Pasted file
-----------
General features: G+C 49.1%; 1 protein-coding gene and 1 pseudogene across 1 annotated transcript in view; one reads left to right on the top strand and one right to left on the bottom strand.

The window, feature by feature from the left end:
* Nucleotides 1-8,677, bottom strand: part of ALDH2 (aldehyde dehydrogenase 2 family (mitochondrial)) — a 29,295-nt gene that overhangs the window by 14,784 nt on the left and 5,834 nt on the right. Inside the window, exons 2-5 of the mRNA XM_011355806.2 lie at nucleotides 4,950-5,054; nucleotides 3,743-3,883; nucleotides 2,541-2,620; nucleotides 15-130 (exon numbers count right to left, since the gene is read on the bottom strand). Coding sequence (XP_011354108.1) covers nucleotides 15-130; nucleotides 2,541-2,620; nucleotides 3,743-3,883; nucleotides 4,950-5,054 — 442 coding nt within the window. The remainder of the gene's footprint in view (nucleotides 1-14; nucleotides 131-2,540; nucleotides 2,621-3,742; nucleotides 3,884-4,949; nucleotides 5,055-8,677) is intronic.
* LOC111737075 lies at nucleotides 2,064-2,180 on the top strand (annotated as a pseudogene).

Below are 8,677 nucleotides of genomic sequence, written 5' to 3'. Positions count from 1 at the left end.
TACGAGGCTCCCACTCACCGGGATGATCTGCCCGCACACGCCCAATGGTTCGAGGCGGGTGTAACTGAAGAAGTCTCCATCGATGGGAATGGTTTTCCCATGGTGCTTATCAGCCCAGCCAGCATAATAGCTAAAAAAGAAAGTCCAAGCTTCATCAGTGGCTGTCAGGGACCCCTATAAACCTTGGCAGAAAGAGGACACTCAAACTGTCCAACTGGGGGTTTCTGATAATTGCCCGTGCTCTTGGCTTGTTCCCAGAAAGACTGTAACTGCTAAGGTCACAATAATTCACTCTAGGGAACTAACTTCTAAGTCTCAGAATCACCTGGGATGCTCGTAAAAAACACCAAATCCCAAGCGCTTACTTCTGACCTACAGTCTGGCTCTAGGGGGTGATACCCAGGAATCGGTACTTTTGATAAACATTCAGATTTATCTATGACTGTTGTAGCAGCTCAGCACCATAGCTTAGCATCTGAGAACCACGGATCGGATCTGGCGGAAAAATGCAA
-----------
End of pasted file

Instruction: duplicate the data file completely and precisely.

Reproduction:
General features: G+C 49.1%; 1 protein-coding gene and 1 pseudogene across 1 annotated transcript in view; one reads left to right on the top strand and one right to left on the bottom strand.

The window, feature by feature from the left end:
* Nucleotides 1-8,677, bottom strand: part of ALDH2 (aldehyde dehydrogenase 2 family (mitochondrial)) — a 29,295-nt gene that overhangs the window by 14,784 nt on the left and 5,834 nt on the right. Inside the window, exons 2-5 of the mRNA XM_011355806.2 lie at nucleotides 4,950-5,054; nucleotides 3,743-3,883; nucleotides 2,541-2,620; nucleotides 15-130 (exon numbers count right to left, since the gene is read on the bottom strand). Coding sequence (XP_011354108.1) covers nucleotides 15-130; nucleotides 2,541-2,620; nucleotides 3,743-3,883; nucleotides 4,950-5,054 — 442 coding nt within the window. The remainder of the gene's footprint in view (nucleotides 1-14; nucleotides 131-2,540; nucleotides 2,621-3,742; nucleotides 3,884-4,949; nucleotides 5,055-8,677) is intronic.
* LOC111737075 lies at nucleotides 2,064-2,180 on the top strand (annotated as a pseudogene).

Below are 8,677 nucleotides of genomic sequence, written 5' to 3'. Positions count from 1 at the left end.
TACGAGGCTCCCACTCACCGGGATGATCTGCCCGCACACGCCCAATGGTTCGAGGCGGGTGTAACTGAAGAAGTCTCCATCGATGGGAATGGTTTTCCCATGGTGCTTATCAGCCCAGCCAGCATAATAGCTAAAAAAGAAAGTCCAAGCTTCATCAGTGGCTGTCAGGGACCCCTATAAACCTTGGCAGAAAGAGGACACTCAAACTGTCCAACTGGGGGTTTCTGATAATTGCCCGTGCTCTTGGCTTGTTCCCAGAAAGACTGTAACTGCTAAGGTCACAATAATTCACTCTAGGGAACTAACTTCTAAGTCTCAGAATCACCTGGGATGCTCGTAAAAAACACCAAATCCCAAGCGCTTACTTCTGACCTACAGTCTGGCTCTAGGGGGTGATACCCAGGAATCGGTACTTTTGATAAACATTCAGATTTATCTATGACTGTTGTAGCAGCTCAGCACCATAGCTTAGCATCTGAGAACCACGGATCGGATCTGGCGGAAAAATGCAA